Meanwhile, other parts of the Trump empire have also been impacted, including the announcement that the Ricky Martin Foundation was withdrawing a golf tournament that had been slated to be held at the Trump worldwide Golf Club in Rio Grande, Puerto Rico. NBC said Trump will no longer be allowed to host “The Apprentice“. The retail giant, Macy’s, followed suit shortly thereafter, announcing plans to phase out the sale of the Trump menswear collection from its shops.
The Hispanic groups in the United States of A have spoken out vociferously against Trump and his prejudiced talk.

May 13, 2014

A Mayor tries to change NYC being the City of Only! the Rich


“Budgets are not just a collection of numbers, they are not just an accounting document,”said New York City Mayor Bill de Blasio when he revealed his FY 2015 budget last week. “They reflect fundamental values.” A municipal budget, to trot out an old chestnut, is the way a society writ large votes with its dollars.
So we should be optimistic about de Blasio’s $74 billion plan, which, as New York Magazine explains, espouses “his consistent priorities: education, housing, the homeless, and raises for municipal workers, all in service of combating income inequality.” The Times editorial board stodgily declares that “there is a lot to like in what Mr. de Blasio is proposing.” And Brent Budowsky of The Hill writes (under a headline non-ironically anointing the mayor as the “FDR of New York”), “[The budget] will be a standard for progressive experimentation and execution in the same way Roosevelt created a New Deal for America that not only survives today but also includes many brilliantly successful and popular policies, such as Social Security.” New York–area members of Congress are eagerly praising the budget, too.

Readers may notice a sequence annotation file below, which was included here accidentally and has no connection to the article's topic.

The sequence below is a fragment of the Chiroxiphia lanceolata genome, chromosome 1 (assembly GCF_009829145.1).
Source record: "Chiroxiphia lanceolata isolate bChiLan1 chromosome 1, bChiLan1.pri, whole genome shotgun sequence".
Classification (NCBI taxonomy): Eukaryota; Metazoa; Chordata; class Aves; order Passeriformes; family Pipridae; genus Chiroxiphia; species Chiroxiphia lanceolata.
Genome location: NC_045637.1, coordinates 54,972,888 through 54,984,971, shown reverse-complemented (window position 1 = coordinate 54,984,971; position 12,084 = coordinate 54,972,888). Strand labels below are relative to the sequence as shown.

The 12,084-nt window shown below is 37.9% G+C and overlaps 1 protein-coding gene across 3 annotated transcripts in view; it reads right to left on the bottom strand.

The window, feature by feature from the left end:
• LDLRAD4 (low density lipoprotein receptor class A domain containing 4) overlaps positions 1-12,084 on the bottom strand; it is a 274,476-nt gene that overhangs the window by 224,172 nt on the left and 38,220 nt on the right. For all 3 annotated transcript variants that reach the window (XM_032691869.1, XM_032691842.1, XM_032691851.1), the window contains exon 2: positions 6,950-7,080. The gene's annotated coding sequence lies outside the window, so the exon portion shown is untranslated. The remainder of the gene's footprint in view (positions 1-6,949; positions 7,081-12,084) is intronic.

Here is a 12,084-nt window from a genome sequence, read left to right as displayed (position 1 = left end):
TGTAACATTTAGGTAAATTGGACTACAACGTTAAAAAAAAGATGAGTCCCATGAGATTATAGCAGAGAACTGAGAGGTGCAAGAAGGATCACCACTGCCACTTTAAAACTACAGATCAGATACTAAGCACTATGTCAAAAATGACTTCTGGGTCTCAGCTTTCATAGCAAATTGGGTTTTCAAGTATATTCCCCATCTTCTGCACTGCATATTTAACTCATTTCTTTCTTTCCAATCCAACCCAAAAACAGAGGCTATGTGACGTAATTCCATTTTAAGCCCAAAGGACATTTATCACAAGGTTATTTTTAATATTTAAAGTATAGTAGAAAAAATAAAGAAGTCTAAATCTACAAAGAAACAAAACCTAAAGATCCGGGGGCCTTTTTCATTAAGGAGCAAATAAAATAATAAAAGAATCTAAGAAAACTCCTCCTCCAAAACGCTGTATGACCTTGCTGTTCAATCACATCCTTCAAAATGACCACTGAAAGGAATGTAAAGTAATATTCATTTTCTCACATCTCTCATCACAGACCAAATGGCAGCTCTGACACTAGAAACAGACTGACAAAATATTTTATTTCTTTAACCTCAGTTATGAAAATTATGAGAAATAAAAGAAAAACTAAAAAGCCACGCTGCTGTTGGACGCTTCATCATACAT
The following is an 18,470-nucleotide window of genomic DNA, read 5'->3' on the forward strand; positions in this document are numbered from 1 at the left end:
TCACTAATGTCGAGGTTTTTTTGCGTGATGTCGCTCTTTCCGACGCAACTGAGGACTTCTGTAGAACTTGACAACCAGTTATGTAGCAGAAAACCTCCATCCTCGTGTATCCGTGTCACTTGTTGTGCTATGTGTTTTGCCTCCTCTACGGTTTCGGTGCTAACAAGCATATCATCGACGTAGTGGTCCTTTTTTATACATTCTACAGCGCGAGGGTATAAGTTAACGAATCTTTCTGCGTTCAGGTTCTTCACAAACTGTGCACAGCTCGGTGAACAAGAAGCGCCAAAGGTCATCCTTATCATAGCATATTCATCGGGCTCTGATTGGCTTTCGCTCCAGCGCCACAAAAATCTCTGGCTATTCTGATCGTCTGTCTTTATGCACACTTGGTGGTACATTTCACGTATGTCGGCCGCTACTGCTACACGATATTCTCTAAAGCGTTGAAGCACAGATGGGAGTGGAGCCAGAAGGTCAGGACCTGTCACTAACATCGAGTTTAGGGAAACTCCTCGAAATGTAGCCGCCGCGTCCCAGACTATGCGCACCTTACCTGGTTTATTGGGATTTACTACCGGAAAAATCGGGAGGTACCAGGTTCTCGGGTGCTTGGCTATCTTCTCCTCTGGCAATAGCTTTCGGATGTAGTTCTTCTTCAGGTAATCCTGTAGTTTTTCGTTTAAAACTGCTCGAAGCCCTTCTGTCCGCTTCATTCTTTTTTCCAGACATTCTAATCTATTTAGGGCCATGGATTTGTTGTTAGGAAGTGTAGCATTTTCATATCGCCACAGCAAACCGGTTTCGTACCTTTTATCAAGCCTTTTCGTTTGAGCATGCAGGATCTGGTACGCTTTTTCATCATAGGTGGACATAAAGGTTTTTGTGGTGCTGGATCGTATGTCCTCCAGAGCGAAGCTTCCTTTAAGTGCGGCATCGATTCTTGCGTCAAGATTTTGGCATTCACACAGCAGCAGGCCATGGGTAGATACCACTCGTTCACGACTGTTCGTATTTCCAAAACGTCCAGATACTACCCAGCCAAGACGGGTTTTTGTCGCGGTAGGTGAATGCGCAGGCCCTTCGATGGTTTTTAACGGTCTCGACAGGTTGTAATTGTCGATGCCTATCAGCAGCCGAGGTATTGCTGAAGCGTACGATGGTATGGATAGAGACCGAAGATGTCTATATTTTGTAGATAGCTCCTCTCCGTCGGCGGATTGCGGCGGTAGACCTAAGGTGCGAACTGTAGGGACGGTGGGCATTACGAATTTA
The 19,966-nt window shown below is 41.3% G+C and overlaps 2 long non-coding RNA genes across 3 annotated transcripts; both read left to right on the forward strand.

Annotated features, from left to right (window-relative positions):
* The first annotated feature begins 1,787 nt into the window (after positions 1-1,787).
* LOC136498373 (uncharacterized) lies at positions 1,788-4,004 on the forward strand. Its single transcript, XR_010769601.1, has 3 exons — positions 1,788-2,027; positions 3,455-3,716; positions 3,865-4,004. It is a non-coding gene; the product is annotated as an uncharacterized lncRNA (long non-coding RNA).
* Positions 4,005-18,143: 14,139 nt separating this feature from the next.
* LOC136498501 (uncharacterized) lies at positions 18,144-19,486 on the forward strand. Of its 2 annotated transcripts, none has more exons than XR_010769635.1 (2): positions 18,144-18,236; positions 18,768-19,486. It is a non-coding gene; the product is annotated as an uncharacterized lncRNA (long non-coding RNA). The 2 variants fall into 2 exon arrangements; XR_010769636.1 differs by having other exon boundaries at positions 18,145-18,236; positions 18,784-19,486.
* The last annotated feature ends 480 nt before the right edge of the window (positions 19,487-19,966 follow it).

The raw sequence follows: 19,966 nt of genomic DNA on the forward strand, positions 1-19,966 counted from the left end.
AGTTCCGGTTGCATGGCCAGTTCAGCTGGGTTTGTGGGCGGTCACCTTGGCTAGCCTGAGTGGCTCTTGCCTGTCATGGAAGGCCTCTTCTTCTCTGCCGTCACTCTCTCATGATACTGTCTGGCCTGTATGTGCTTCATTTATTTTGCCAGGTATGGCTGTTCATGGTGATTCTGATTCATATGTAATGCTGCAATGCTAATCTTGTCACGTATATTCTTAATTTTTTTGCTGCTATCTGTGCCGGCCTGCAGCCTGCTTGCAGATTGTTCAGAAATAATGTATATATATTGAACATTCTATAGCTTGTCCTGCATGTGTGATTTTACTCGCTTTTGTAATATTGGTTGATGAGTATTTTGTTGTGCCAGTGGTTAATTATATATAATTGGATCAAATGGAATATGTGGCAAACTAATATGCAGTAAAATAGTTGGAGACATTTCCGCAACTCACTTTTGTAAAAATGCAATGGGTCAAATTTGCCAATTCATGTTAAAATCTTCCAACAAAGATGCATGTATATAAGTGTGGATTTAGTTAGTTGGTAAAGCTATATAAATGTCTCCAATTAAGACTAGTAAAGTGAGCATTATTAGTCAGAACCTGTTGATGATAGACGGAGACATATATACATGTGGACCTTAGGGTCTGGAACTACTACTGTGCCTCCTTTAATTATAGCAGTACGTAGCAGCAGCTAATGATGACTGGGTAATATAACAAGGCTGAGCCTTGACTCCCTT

Among the budget’s highlights is a $41 billion allocation, over the next ten years, to build or preserve 200,000 units of affordable housing. De Blasio says that this—”the largest, fastest” affordable-housing program ever attempted on a local level—will create around 194,000 construction jobs and 7,000 permanent jobs. The New York City Housing Authority will receive $70 million for repairs and security upgrades. An additional $14.4 million will go toward providing shelter for both homeless families and single homeless adults. Says Denise Miranda of the Urban Justice Center, “De Blasio ensures that no New Yorkers will have to choose between living in a mold-infested NYCHA apartment or being homeless.” (That any New Yorker ever did, of course, is a sad example of the city’s prior commitment to affordable housing.) And $17.75 billion will be used for settling outstanding contracts with the city’slabor unions. (In today’s antilabor climate, the fact that “union” isn’t a bad word in the de Blasio administration is a very big deal.)